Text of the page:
The first thing Naomi saw on the other side of the skip was a pair of wide-open eyes atop a gaping mouth, a picture of pure astonishment. Gone was the smirk, the half-mouthed, superior grin, the I-know-something-you-don’t-know in the tilt of his chin and the set of his eyebrows. It had all been replaced by shock, surprise, and more: fear.
In that moment, Innis seemed a much smaller man.
The second thing Naomi saw was a tiny, fuzzy bird, swimming through the black-purple swirls just over Innis’s shoulder. It turned its little head to look at her, tucked in its wings, and opened its mouth in a silent cry.
It had been left behind. It had been in here since her last skip, waiting, flying alone through the emptiness. For the first time in years, Naomi found herself really wondering: what in the world—or out of it—was this place? When she came here… where did she go?
Focus, Naomi told herself. This place could make the mind wander, but there was a task at hand. She forced her attention back to the man in front of her, and found her eyes drawn to a third thing: the gun in Innis’s free hand. It had come with him. Of course it had come with him. Could it be fired in here? What would happen if he shot her? Would she still go back?
Naomi wasn’t prepared to run that particular experiment.
Innis had her right wrist in his left hand, so Naomi lashed out with her left hand—the motion was infuriatingly sluggish—and got her fingers on the barrel of the gun. Innis hadn’t yet recovered from the disorienting amazement of finding himself in this place, and didn’t immediately react, so Naomi jerked her left knee upwards and caught him in the elbow just as he seemed to notice what was happening, and his grip slipped as he tried to pull the gun clear. It came free, and Naomi yanked it away.
He fought back, reaching for the gun, but Naomi twisted, trying to shield the weapon from his grasp while she shoved him away with her right arm. Innis leaned in, bearing down on Naomi. He was bigger than her, stronger, and he was overpowering her, his extended fingers nearly reaching the weapon.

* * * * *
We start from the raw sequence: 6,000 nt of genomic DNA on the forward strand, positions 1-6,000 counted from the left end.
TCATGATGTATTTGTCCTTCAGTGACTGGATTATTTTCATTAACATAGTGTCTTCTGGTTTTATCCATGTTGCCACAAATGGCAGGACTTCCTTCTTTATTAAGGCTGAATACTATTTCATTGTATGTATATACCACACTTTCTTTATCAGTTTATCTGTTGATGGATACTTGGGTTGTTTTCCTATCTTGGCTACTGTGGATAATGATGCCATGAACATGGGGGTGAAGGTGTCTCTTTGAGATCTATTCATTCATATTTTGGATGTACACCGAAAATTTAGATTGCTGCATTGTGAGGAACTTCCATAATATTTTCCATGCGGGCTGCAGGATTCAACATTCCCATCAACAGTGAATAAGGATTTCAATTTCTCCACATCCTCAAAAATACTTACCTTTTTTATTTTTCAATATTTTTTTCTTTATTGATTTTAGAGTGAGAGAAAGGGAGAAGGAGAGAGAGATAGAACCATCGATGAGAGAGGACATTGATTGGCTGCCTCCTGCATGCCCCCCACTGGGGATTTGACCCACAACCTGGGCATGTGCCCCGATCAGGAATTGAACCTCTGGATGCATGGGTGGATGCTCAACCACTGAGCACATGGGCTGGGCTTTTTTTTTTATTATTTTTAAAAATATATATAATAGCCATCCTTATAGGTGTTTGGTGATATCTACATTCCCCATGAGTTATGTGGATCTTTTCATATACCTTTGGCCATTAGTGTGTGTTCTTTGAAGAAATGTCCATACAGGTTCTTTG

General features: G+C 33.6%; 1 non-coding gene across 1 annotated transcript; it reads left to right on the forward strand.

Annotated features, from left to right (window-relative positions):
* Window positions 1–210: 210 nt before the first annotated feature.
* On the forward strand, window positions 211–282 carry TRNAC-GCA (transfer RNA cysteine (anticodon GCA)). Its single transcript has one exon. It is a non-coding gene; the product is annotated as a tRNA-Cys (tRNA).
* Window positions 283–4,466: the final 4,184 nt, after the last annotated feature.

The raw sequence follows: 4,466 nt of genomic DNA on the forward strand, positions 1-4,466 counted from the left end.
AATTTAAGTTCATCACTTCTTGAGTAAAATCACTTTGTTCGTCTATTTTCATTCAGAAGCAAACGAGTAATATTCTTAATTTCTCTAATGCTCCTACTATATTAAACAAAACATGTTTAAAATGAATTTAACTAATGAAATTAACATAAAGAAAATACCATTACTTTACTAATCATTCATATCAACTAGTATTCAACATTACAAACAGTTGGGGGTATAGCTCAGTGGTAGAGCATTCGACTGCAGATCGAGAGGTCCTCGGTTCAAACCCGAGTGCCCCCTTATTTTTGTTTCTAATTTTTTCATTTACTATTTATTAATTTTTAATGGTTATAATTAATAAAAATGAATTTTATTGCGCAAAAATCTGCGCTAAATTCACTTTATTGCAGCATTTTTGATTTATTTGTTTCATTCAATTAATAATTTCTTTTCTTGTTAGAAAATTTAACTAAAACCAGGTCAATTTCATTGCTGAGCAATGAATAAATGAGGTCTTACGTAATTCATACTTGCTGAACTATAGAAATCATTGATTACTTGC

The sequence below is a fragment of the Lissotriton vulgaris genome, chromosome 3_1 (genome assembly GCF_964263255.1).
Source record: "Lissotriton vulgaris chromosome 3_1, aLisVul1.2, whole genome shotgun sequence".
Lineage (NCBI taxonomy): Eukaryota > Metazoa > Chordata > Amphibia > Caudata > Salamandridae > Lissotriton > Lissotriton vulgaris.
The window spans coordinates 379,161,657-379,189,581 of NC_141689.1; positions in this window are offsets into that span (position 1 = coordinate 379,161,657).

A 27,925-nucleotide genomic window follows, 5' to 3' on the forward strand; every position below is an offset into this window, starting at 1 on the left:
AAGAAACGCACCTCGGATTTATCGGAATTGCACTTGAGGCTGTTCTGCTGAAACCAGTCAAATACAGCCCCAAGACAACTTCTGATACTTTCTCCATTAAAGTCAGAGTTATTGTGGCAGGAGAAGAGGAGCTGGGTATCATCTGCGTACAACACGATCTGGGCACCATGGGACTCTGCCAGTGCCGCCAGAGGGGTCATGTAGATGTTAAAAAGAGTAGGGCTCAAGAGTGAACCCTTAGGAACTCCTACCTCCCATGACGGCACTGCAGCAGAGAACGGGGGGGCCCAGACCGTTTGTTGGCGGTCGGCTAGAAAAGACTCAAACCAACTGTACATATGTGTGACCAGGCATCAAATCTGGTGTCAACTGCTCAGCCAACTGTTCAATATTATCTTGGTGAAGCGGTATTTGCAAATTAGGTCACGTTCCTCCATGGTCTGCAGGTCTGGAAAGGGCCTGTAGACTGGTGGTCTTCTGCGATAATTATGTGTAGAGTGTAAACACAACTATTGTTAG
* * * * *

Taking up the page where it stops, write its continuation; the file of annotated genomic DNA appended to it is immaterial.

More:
She pushed it away, throwing it with as much strength as she could muster. It spun off into the void, dwindling but never seeming to get any further away, only inches beyond Innis’s fingertips but somehow still out of his reach. He stretched for it, intent on regaining it, and his grip on Naomi’s wrist loosened.
Feathers brushed across Naomi’s cheek as the little bird swooped past her face. It flared its wings and alighted on Innis’s outstretched wrist, drawing his attention momentarily away from the gun—and away from Naomi.
She tucked her legs up under her, then kicked both feet into Innis’s midsection and watched with intense satisfaction as he, like the gun, spun away, tumbling in a gentle arc, carrying the little bird with him.
Innis flung out his arms, flailing to correct his course, and one hand came in contact with the gun. He had it now, and he was aiming it at Naomi, lunging back towards her while the little bird, tossed about by his erratic motion, clung by its feet to a tuft of his hair.
Naomi’s heart sank, and then her stomach begin to sink, as well. It was happening. She was returning.
Innis’s expression changed: he sensed it happening. He was springing after her, charging, clutching, the gun aimed at her heart; she was fading, the purple swirls draining away; his finger moved on the trigger; a searing black lightning bolt scorched through the purple haze; a force struck her chest; she gasped.
Air entered her lungs.
Real air, warm air, not the ephemeral nothingness of that other place.